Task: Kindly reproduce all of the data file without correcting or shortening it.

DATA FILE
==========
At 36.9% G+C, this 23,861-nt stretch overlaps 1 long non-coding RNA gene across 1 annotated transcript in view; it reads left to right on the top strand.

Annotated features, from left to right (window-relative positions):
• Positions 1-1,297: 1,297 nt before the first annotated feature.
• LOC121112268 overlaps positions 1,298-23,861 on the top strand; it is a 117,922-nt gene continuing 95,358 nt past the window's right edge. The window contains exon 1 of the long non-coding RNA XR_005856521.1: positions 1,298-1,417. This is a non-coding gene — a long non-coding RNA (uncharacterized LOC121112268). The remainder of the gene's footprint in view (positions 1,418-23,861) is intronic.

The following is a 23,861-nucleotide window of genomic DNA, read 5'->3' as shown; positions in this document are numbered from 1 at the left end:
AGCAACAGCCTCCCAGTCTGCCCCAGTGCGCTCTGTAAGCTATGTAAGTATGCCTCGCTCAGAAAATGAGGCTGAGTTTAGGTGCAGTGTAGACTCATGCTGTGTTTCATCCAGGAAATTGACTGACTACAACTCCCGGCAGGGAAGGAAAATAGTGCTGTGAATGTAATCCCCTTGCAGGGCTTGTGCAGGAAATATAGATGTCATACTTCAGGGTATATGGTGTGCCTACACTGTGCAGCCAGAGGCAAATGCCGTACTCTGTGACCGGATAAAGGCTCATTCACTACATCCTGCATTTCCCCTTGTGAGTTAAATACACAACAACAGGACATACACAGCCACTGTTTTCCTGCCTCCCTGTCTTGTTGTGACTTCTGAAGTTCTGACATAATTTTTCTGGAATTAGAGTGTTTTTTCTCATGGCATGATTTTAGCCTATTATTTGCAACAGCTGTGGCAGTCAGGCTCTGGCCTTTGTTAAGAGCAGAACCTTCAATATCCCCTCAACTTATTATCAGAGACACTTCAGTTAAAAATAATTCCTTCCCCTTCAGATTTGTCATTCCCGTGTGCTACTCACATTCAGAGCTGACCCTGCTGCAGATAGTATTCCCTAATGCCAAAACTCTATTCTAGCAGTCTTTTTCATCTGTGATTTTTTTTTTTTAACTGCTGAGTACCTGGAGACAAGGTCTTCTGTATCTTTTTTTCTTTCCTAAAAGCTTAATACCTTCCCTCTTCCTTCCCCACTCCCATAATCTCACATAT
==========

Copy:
At 36.9% G+C, this 23,861-nt stretch overlaps 1 long non-coding RNA gene across 1 annotated transcript in view; it reads left to right on the top strand.

Annotated features, from left to right (window-relative positions):
• Positions 1-1,297: 1,297 nt before the first annotated feature.
• LOC121112268 overlaps positions 1,298-23,861 on the top strand; it is a 117,922-nt gene continuing 95,358 nt past the window's right edge. The window contains exon 1 of the long non-coding RNA XR_005856521.1: positions 1,298-1,417. This is a non-coding gene — a long non-coding RNA (uncharacterized LOC121112268). The remainder of the gene's footprint in view (positions 1,418-23,861) is intronic.

The following is a 23,861-nucleotide window of genomic DNA, read 5'->3' as shown; positions in this document are numbered from 1 at the left end:
AGCAACAGCCTCCCAGTCTGCCCCAGTGCGCTCTGTAAGCTATGTAAGTATGCCTCGCTCAGAAAATGAGGCTGAGTTTAGGTGCAGTGTAGACTCATGCTGTGTTTCATCCAGGAAATTGACTGACTACAACTCCCGGCAGGGAAGGAAAATAGTGCTGTGAATGTAATCCCCTTGCAGGGCTTGTGCAGGAAATATAGATGTCATACTTCAGGGTATATGGTGTGCCTACACTGTGCAGCCAGAGGCAAATGCCGTACTCTGTGACCGGATAAAGGCTCATTCACTACATCCTGCATTTCCCCTTGTGAGTTAAATACACAACAACAGGACATACACAGCCACTGTTTTCCTGCCTCCCTGTCTTGTTGTGACTTCTGAAGTTCTGACATAATTTTTCTGGAATTAGAGTGTTTTTTCTCATGGCATGATTTTAGCCTATTATTTGCAACAGCTGTGGCAGTCAGGCTCTGGCCTTTGTTAAGAGCAGAACCTTCAATATCCCCTCAACTTATTATCAGAGACACTTCAGTTAAAAATAATTCCTTCCCCTTCAGATTTGTCATTCCCGTGTGCTACTCACATTCAGAGCTGACCCTGCTGCAGATAGTATTCCCTAATGCCAAAACTCTATTCTAGCAGTCTTTTTCATCTGTGATTTTTTTTTTTTAACTGCTGAGTACCTGGAGACAAGGTCTTCTGTATCTTTTTTTCTTTCCTAAAAGCTTAATACCTTCCCTCTTCCTTCCCCACTCCCATAATCTCACATAT